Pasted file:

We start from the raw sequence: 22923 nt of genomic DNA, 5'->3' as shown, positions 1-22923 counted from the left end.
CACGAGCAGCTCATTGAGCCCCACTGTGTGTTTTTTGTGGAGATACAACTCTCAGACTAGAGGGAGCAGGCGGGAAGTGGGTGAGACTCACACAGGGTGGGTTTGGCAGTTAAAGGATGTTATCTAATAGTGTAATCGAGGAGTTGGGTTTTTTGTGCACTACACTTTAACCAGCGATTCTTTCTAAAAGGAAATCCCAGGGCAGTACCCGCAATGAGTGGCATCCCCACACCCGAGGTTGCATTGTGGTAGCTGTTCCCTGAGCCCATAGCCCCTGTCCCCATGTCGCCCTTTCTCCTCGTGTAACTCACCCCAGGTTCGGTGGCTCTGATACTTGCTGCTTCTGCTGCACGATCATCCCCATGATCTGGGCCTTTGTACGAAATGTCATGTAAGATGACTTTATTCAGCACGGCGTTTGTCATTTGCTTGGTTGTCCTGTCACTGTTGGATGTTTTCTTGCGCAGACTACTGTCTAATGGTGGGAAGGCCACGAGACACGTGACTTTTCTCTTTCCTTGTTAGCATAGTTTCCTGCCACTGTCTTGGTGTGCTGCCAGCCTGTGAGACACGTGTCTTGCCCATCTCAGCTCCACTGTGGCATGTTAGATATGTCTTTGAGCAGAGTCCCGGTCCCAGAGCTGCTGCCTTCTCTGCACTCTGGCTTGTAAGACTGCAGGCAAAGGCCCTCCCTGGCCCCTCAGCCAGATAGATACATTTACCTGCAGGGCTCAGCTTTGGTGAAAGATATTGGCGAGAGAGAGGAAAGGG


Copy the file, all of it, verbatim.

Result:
We start from the raw sequence: 22923 nt of genomic DNA, 5'->3' as shown, positions 1-22923 counted from the left end.
CACGAGCAGCTCATTGAGCCCCACTGTGTGTTTTTTGTGGAGATACAACTCTCAGACTAGAGGGAGCAGGCGGGAAGTGGGTGAGACTCACACAGGGTGGGTTTGGCAGTTAAAGGATGTTATCTAATAGTGTAATCGAGGAGTTGGGTTTTTTGTGCACTACACTTTAACCAGCGATTCTTTCTAAAAGGAAATCCCAGGGCAGTACCCGCAATGAGTGGCATCCCCACACCCGAGGTTGCATTGTGGTAGCTGTTCCCTGAGCCCATAGCCCCTGTCCCCATGTCGCCCTTTCTCCTCGTGTAACTCACCCCAGGTTCGGTGGCTCTGATACTTGCTGCTTCTGCTGCACGATCATCCCCATGATCTGGGCCTTTGTACGAAATGTCATGTAAGATGACTTTATTCAGCACGGCGTTTGTCATTTGCTTGGTTGTCCTGTCACTGTTGGATGTTTTCTTGCGCAGACTACTGTCTAATGGTGGGAAGGCCACGAGACACGTGACTTTTCTCTTTCCTTGTTAGCATAGTTTCCTGCCACTGTCTTGGTGTGCTGCCAGCCTGTGAGACACGTGTCTTGCCCATCTCAGCTCCACTGTGGCATGTTAGATATGTCTTTGAGCAGAGTCCCGGTCCCAGAGCTGCTGCCTTCTCTGCACTCTGGCTTGTAAGACTGCAGGCAAAGGCCCTCCCTGGCCCCTCAGCCAGATAGATACATTTACCTGCAGGGCTCAGCTTTGGTGAAAGATATTGGCGAGAGAGAGGAAAGGG